Biography (Magill's Survey of American Literature, Revised Edition)
Tobias Jonathan Ansell Wolff was born June 19, 1945, in Birmingham, Alabama, to Rosemary Loftus and Arthur Saunders “Duke” Wolff. His older brother, Geoffrey, also became a writer of fiction and memoirs. When Wolff was four years old, his parents separated; he lived with Rosemary while his brother stayed with their father. In 1955, Wolff and his mother moved to Seattle, where she remarried. The stressful period of this marriage is described in Wolff’s 1989 memoir, This Boy’s Life. Wolff managed to escape to a boarding school in Pennsylvania, from which he was expelled in 1963. Shortly afterward, he entered the armed services and served in Vietnam from 1964 to 1968. A few years after his military service, he attended Oxford University in England, earning a B.A. and M.A. in English language and literature. In 1975, he married Catherine Dolores Spohn. Further study took him to Stanford University, where he was a Wallace Stegner fellow in creative writing and earned an M.A. in English in 1978.
Following graduation from Stanford, Wolff began teaching at colleges and universities, including Goddard College in Plainfield, Vermont (1978); Arizona State University (1979); Syracuse University in New York (1980-1997); and, beginning in 1998, at Stanford University in Palo Alto, California. Throughout his teaching career, he has published dozens of...
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Biography (Magill's Survey of American Literature, Revised Edition)
Given the emphasis in Tobias Wolff’s writing on lies and the construction of identity, it is fitting that his literary reputation rests on both fiction and memoir. His fiction often draws from his life, and his memoirs admittedly contain some subjective recreations of the truth. A theme of self-doubt and, at times, self-blame, runs through much of Wolff’s writing; his descriptions of the many ways people disappoint one another contain elements of apology but also of forgiveness. Although his work is never overtly religious, some stories include confessions of sin and an expressed desire to reform and to make amends. Others, however, are portraits of people struggling with a half-realized sense of inadequacy, which often takes the form of coldness or hostility toward others. Wolff’s chiding of human failure includes sympathy and rarely becomes simply satire.
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Biography (Critical Survey of Short Fiction, Second Revised Edition)
Readers are lucky to have two prime sources dealing with Tobias Jonathan Ansell Wolff’s parents and Wolff’s early life: Wolff’s own memoir and a recollection of his father entitled The Duke of Deception: Memories of My Father (1979), written by Wolff’s older brother, the novelist Geoffrey Wolff. Together, these works portray a remarkable family, though Rosemary Loftus Wolff, Wolff’s mother, wryly observed that, if she had known so much was going to be told, she might have watched herself more closely.
The one who bore watching, however, was Wolff’s inventive father, a genial Gatsby-like figure who, in pursuit of the good life, forged checks, credentials, and his own identity. He began as Arthur Samuels Wolff, a Jewish doctor’s son and boarding-school expellee, but later emerged as Arthur Saunders Wolff, an Episcopalian and Yale University graduate. A still later reincarnation was as Saunders Ansell-Wolff III. On the basis of forged credentials, he became an aeronautical engineer and rose to occupy an executive suite. During his time, however, he also occupied a number of jail cells. Still, he showed remarkable creativity in his fabrications, so perhaps it is not surprising that both his sons became writers of fiction. Family life with him was something of a roller coaster, exciting but with many ups and downs. Eventually, this instability led to the family’s breakup in 1951: Twelve-year-old Geoffrey remained with the father, while...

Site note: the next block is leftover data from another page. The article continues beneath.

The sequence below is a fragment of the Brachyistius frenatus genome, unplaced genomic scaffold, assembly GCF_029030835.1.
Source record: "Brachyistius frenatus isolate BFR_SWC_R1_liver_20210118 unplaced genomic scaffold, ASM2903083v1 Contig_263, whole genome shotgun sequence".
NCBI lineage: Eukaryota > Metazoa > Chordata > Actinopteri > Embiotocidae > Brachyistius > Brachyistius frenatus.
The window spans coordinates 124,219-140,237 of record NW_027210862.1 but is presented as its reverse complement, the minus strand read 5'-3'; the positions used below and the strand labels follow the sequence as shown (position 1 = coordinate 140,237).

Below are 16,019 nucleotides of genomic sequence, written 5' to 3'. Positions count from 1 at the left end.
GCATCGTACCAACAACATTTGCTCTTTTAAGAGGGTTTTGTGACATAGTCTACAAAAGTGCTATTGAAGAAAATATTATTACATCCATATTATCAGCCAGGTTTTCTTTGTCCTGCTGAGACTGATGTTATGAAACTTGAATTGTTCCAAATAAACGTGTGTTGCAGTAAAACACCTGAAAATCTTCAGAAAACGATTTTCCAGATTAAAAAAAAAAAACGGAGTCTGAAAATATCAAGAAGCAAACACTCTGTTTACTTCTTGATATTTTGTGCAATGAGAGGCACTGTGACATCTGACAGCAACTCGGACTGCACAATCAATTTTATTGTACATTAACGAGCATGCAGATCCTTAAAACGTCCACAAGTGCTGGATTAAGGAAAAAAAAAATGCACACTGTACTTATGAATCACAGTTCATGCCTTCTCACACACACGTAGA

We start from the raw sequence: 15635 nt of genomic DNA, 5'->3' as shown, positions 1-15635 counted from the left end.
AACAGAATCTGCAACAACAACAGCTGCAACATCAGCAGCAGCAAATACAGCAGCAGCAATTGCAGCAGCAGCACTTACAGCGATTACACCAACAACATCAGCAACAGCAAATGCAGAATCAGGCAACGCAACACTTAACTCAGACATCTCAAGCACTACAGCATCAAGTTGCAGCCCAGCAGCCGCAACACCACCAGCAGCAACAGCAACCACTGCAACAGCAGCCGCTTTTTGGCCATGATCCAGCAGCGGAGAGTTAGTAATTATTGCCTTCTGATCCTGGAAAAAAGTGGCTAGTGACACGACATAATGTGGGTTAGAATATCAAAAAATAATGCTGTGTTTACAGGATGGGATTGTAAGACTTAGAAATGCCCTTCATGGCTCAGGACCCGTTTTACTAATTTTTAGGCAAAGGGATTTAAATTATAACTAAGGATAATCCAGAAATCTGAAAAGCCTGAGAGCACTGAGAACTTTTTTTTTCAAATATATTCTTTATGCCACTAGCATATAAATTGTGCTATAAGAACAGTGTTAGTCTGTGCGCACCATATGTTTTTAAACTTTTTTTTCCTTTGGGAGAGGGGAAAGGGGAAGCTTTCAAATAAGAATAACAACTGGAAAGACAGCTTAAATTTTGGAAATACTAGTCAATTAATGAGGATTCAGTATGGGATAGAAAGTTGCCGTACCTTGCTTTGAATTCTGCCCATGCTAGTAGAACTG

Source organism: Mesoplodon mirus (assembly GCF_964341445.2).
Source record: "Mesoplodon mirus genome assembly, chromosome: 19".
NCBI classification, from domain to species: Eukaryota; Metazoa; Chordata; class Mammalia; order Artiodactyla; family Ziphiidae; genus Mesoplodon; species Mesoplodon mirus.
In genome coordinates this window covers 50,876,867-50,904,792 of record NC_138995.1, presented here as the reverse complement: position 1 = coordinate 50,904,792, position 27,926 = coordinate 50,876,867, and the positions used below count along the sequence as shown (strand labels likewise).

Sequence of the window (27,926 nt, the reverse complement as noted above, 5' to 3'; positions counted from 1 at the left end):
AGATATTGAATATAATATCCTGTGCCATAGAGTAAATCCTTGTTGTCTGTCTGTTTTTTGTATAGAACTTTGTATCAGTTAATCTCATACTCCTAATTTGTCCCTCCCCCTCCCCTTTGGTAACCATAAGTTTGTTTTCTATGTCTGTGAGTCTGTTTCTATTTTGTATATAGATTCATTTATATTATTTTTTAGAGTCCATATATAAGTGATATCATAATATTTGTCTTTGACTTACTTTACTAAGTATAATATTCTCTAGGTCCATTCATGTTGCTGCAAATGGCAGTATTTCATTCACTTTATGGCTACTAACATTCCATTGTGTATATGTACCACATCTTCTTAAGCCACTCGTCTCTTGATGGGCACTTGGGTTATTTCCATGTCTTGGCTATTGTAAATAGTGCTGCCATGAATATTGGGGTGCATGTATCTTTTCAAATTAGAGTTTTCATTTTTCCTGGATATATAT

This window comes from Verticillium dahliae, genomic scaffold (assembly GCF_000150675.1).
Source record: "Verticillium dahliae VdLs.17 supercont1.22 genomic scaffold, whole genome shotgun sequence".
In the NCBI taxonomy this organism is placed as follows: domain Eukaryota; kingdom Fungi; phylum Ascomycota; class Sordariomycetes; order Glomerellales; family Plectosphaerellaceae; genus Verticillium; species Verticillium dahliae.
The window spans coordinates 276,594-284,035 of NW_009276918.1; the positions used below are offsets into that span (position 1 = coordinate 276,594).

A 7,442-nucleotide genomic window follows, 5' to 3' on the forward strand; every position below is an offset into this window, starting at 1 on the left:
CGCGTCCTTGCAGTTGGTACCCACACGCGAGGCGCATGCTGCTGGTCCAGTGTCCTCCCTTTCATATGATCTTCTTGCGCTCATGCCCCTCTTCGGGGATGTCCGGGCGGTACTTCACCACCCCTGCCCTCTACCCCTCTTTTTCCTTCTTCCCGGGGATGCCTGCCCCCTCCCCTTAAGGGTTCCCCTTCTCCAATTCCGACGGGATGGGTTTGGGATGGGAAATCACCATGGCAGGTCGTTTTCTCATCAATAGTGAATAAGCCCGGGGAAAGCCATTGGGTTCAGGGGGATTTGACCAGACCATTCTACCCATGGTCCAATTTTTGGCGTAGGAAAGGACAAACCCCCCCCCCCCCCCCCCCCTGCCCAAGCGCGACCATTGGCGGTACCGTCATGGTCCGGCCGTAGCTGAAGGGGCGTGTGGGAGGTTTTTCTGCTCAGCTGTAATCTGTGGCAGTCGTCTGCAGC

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Biography (Cyclopedia of World Authors, Fourth Revised Edition)
Tobias Jonathan Ansell Wolff is one of the most highly respected writers of short fiction to have achieved prominence in the 1980’s. He was born in Birmingham, Alabama, on June 19, 1945, the son of Arthur and Rosemary (Loftus) Wolff, and grew up in the state of Washington, where he and his mother had moved some six years after his parents’ divorce in 1951. Wolff left his home in rural Washington to attend preparatory school at the Hill School in Pennsylvania but failed to graduate from that institution. After enlisting in the U.S. Army, Special Forces, serving from 1964 to 1968, during which time he served in Vietnam, Wolff earned a bachelor’s degree from Oxford University in 1972 and a master’s degree from Oxford in 1975. He spent the 1975-1976 academic year at Stanford University, having won a Wallace Stegner Fellowship in creative writing. He earned a master’s degree from Stanford in 1978, the same year in which he received his first National Endowment for the Arts Fellowship. Like many other contemporary writers, Wolff has supported himself by teaching. He has served on the faculties of Stanford University, Goddard College, Arizona State University, and Syracuse University and has been a reporter for The Washington Post. Wolff published his first collection of stories, In the Garden of the North American Martyrs, in 1981. The book received exceptional reviews, and the following year it earned for Wolff the St. Lawrence Award for...